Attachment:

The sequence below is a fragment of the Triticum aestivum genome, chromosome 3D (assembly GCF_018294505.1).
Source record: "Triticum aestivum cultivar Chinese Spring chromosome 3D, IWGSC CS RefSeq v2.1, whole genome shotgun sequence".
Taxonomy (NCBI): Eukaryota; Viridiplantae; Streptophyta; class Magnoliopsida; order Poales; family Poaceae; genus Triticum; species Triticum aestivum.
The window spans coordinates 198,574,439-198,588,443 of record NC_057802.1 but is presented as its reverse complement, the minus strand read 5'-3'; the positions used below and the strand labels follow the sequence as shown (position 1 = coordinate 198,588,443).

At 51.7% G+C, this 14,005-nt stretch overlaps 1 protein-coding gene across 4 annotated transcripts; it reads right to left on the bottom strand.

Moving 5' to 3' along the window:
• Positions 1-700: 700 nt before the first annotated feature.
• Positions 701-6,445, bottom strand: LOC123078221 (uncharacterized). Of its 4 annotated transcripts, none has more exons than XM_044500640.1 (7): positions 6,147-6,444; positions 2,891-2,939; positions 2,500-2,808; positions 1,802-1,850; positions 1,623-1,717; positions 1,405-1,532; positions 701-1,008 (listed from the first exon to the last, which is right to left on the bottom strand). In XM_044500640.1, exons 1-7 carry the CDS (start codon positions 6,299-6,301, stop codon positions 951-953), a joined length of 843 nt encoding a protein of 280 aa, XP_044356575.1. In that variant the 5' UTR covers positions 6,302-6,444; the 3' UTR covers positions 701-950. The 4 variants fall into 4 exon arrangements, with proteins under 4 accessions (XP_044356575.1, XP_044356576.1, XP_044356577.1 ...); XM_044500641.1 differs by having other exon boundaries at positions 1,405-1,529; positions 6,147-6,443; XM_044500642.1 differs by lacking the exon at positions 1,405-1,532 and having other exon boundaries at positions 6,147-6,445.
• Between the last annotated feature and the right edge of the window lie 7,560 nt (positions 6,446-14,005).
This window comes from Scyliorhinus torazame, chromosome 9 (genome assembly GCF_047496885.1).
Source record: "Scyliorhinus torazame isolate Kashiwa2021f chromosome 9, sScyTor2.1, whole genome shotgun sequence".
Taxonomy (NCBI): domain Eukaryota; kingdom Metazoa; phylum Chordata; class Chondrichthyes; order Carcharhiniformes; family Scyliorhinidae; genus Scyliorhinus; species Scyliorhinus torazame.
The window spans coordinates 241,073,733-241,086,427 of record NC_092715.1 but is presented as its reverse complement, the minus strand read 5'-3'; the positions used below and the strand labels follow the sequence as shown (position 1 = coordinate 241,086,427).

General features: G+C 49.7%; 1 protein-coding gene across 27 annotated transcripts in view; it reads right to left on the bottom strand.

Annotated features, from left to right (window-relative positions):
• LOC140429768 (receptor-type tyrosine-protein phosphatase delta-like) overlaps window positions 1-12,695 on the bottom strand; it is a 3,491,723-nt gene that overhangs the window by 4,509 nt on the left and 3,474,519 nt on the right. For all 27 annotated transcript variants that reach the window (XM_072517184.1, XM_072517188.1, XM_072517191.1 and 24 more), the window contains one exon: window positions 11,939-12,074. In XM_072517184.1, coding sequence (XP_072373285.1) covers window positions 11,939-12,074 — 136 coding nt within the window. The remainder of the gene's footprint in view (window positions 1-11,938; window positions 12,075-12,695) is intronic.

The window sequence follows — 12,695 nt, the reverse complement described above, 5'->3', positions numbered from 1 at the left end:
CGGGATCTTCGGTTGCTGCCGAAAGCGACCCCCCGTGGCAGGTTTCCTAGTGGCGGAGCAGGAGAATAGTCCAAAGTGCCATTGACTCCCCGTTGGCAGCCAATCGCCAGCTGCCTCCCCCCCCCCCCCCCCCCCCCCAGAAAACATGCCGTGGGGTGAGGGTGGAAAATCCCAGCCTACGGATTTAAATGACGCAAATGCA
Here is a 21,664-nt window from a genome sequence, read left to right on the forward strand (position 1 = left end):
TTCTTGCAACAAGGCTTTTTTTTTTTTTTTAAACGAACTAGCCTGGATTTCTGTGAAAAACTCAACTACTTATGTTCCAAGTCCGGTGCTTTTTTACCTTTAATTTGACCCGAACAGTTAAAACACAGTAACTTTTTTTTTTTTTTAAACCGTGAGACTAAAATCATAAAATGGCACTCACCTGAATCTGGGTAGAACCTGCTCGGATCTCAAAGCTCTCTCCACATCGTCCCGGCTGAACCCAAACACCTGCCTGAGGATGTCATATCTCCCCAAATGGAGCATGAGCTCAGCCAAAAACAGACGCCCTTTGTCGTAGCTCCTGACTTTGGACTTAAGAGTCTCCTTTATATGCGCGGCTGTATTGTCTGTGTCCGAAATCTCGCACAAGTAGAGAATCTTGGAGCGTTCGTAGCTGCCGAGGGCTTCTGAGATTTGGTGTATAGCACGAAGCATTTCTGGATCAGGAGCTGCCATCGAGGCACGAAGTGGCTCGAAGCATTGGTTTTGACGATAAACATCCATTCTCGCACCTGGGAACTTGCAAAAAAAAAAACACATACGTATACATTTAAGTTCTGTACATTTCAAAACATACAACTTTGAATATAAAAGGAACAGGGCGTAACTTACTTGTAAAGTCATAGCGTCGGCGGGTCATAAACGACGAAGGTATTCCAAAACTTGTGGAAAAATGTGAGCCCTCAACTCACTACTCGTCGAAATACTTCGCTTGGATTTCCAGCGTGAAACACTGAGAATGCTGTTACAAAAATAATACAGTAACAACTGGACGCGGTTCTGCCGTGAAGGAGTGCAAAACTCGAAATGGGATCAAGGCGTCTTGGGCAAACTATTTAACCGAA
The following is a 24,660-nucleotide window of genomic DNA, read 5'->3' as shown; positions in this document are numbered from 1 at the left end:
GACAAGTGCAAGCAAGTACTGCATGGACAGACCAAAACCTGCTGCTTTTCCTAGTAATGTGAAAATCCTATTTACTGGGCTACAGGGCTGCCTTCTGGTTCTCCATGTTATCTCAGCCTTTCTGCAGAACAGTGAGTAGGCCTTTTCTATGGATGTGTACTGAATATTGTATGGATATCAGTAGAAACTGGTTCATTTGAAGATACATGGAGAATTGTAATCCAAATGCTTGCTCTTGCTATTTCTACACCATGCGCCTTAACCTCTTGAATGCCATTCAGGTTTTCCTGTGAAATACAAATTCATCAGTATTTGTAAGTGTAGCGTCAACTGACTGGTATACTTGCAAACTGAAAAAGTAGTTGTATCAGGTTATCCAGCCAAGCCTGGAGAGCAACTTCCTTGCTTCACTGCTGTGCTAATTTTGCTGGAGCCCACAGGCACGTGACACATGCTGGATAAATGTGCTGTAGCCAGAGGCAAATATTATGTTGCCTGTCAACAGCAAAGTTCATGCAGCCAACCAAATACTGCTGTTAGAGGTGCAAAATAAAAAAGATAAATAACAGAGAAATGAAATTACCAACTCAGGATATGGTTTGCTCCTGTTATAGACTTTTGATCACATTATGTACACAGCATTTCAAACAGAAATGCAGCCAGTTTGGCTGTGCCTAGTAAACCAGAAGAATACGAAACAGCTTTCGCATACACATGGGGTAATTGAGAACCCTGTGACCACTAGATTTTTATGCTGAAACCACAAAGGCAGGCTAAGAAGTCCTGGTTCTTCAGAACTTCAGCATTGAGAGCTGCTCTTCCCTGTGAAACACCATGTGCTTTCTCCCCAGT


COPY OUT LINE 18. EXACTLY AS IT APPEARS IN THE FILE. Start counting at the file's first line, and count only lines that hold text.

CGGGATCTTCGGTTGCTGCCGAAAGCGACCCCCCGTGGCAGGTTTCCTAGTGGCGGAGCAGGAGAATAGTCCAAAGTGCCATTGACTCCCCGTTGGCAGCCAATCGCCAGCTGCCTCCCCCCCCCCCCCCCCCCCCCCAGAAAACATGCCGTGGGGTGAGGGTGGAAAATCCCAGCCTACGGATTTAAATGACGCAAATGCA